Now here’s where we come in. For nearly 200,000 years now, human beings have served as one of the many forces of natural selection. We’ve always been hunters and, just like lions and leopards, we’ve eliminated certain individuals from the gene pool. Historically, our role has been just like that of our companion predators. The kudu attentive enough to notice the approaching lion would likely also be attentive enough to notice the little guy with the spear creeping up on him. We have generally relied on being able to catch the young and vulnerable or the weak and old. We have helped weed out the less desirable traits and made the target species stronger for it. Our removal of the weakest links left the strongest to breed and thrive; fast, strong, and as heavily horned as ever.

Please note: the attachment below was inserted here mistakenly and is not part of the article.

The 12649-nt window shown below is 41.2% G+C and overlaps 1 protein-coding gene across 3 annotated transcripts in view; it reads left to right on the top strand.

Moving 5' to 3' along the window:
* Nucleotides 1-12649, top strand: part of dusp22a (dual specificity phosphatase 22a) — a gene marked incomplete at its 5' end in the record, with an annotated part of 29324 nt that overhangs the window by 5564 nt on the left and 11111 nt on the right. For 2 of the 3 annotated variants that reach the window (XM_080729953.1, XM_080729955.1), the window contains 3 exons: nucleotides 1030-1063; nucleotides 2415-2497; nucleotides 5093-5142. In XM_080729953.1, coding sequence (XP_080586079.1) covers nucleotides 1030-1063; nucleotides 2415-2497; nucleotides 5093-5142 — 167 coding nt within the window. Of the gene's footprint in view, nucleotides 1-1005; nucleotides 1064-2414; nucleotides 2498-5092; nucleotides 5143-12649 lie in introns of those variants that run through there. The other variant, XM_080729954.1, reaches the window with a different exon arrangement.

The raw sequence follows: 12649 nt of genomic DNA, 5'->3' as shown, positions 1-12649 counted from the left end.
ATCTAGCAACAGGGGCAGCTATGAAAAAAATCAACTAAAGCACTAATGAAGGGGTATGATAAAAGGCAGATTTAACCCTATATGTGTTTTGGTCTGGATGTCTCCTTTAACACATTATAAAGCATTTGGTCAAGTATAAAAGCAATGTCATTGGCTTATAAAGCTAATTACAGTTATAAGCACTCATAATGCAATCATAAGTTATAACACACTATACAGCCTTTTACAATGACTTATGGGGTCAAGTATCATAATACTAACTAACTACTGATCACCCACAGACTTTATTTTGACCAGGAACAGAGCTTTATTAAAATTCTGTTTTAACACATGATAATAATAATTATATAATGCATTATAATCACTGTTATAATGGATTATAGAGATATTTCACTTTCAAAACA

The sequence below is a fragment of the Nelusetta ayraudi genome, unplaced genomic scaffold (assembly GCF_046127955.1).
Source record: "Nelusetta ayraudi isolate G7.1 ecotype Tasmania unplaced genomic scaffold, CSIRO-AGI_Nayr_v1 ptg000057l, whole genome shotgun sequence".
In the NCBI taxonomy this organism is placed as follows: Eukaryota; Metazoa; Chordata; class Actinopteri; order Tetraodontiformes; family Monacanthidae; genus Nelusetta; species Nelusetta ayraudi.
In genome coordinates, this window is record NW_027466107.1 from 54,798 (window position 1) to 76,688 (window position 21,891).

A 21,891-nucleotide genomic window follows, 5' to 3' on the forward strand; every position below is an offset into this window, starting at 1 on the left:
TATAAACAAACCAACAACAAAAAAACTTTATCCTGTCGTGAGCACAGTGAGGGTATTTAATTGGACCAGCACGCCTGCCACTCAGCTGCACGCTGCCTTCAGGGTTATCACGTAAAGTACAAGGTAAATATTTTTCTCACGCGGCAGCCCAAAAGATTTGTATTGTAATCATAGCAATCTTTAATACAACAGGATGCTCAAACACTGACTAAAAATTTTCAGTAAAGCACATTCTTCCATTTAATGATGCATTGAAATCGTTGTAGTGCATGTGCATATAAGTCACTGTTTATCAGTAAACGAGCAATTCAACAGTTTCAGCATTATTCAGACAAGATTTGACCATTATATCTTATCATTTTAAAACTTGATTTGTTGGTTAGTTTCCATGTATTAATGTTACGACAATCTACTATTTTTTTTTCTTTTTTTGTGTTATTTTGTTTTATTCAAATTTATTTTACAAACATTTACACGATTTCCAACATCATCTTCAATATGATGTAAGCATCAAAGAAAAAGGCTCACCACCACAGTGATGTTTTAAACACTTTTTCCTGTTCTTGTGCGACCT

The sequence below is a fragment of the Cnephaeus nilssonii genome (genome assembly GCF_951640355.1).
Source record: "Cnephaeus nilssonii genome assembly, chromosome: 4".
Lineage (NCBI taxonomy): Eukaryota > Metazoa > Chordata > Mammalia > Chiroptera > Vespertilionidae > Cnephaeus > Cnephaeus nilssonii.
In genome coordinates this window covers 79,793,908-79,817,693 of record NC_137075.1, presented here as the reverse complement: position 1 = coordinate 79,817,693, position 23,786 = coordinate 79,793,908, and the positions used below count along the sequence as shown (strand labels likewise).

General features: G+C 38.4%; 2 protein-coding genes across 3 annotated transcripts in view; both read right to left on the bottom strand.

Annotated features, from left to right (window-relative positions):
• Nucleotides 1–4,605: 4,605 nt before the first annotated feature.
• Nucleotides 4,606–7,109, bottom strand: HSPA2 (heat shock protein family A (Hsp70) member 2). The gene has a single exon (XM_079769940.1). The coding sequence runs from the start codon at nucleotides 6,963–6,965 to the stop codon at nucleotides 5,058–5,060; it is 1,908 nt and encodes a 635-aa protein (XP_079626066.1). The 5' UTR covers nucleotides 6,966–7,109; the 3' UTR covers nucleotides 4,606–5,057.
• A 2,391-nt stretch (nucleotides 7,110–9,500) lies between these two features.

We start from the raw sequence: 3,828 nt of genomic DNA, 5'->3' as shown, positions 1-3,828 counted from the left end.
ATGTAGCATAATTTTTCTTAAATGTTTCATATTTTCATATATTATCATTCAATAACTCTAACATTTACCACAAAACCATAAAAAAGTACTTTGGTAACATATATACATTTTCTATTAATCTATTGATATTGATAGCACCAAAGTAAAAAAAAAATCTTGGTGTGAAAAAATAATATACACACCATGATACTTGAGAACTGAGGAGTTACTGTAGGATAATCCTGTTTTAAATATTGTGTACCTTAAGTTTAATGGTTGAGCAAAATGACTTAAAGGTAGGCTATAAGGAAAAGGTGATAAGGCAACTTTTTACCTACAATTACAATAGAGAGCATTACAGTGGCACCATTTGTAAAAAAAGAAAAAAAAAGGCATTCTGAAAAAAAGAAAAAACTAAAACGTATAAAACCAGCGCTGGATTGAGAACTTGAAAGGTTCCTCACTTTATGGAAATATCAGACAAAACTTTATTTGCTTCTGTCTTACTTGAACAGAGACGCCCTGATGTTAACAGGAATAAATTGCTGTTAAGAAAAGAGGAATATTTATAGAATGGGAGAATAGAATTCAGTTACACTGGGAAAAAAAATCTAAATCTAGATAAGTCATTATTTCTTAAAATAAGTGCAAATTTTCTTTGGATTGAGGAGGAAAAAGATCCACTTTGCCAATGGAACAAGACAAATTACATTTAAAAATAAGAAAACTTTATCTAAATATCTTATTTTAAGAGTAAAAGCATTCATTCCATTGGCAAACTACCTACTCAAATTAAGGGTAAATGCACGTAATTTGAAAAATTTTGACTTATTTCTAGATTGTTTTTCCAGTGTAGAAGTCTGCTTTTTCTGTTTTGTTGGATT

Fast forward to the modern era and the situation has changed dramatically for a few key reasons. First, it’s no longer a fair fight. In the evolutionary arms race between hunter and prey, we’ve taken things to an entirely new level. When we invented projectile weapons like spears, bows, and arrows, we changed the game. The kudu had always needed to stay out of a predator’s reach but now they had to learn to stay out of our range as well. Had we settled for bows and arrows for a million years or so, maybe the kudu could have evolved a response, but we didn’t. In a hilariously short period of time, we also invented snares, lures, firearms, camouflage, scopes, and a hundred other technological toys that tip the scales so far in our favor that there’s now nothing we can’t kill.
Alongside this technical prowess, we changed our targets. Now that we can kill any kudu we choose, why settle for the little guy, or the sickly one, or the old female with the scarred hide? Especially when there’s a big, beautiful male with an incredible rack of horns over on that hill? When we stopped relying on killing just any animal to survive, some of us became trophy hunters instead.